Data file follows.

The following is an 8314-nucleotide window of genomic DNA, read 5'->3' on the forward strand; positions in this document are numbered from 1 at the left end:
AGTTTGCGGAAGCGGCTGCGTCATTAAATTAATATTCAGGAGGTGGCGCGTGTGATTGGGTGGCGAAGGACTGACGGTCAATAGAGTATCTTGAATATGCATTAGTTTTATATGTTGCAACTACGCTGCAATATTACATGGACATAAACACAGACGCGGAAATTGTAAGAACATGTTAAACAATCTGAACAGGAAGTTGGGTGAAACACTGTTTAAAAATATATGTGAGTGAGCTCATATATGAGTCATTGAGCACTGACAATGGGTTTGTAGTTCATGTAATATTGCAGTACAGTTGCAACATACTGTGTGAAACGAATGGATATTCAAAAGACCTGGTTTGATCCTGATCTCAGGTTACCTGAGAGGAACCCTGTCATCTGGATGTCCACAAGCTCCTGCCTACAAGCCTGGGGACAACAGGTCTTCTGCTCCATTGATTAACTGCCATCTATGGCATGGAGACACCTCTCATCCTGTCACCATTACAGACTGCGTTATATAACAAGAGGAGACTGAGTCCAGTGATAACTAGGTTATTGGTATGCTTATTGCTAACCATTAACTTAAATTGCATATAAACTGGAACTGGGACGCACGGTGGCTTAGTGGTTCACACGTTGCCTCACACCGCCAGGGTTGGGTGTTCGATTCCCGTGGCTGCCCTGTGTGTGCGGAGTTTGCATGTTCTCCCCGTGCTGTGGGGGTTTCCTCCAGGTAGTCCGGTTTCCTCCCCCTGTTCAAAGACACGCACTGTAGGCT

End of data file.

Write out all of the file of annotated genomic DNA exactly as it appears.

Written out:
The following is an 8314-nucleotide window of genomic DNA, read 5'->3' on the forward strand; positions in this document are numbered from 1 at the left end:
AGTTTGCGGAAGCGGCTGCGTCATTAAATTAATATTCAGGAGGTGGCGCGTGTGATTGGGTGGCGAAGGACTGACGGTCAATAGAGTATCTTGAATATGCATTAGTTTTATATGTTGCAACTACGCTGCAATATTACATGGACATAAACACAGACGCGGAAATTGTAAGAACATGTTAAACAATCTGAACAGGAAGTTGGGTGAAACACTGTTTAAAAATATATGTGAGTGAGCTCATATATGAGTCATTGAGCACTGACAATGGGTTTGTAGTTCATGTAATATTGCAGTACAGTTGCAACATACTGTGTGAAACGAATGGATATTCAAAAGACCTGGTTTGATCCTGATCTCAGGTTACCTGAGAGGAACCCTGTCATCTGGATGTCCACAAGCTCCTGCCTACAAGCCTGGGGACAACAGGTCTTCTGCTCCATTGATTAACTGCCATCTATGGCATGGAGACACCTCTCATCCTGTCACCATTACAGACTGCGTTATATAACAAGAGGAGACTGAGTCCAGTGATAACTAGGTTATTGGTATGCTTATTGCTAACCATTAACTTAAATTGCATATAAACTGGAACTGGGACGCACGGTGGCTTAGTGGTTCACACGTTGCCTCACACCGCCAGGGTTGGGTGTTCGATTCCCGTGGCTGCCCTGTGTGTGCGGAGTTTGCATGTTCTCCCCGTGCTGTGGGGGTTTCCTCCAGGTAGTCCGGTTTCCTCCCCCTGTTCAAAGACACGCACTGTAGGCT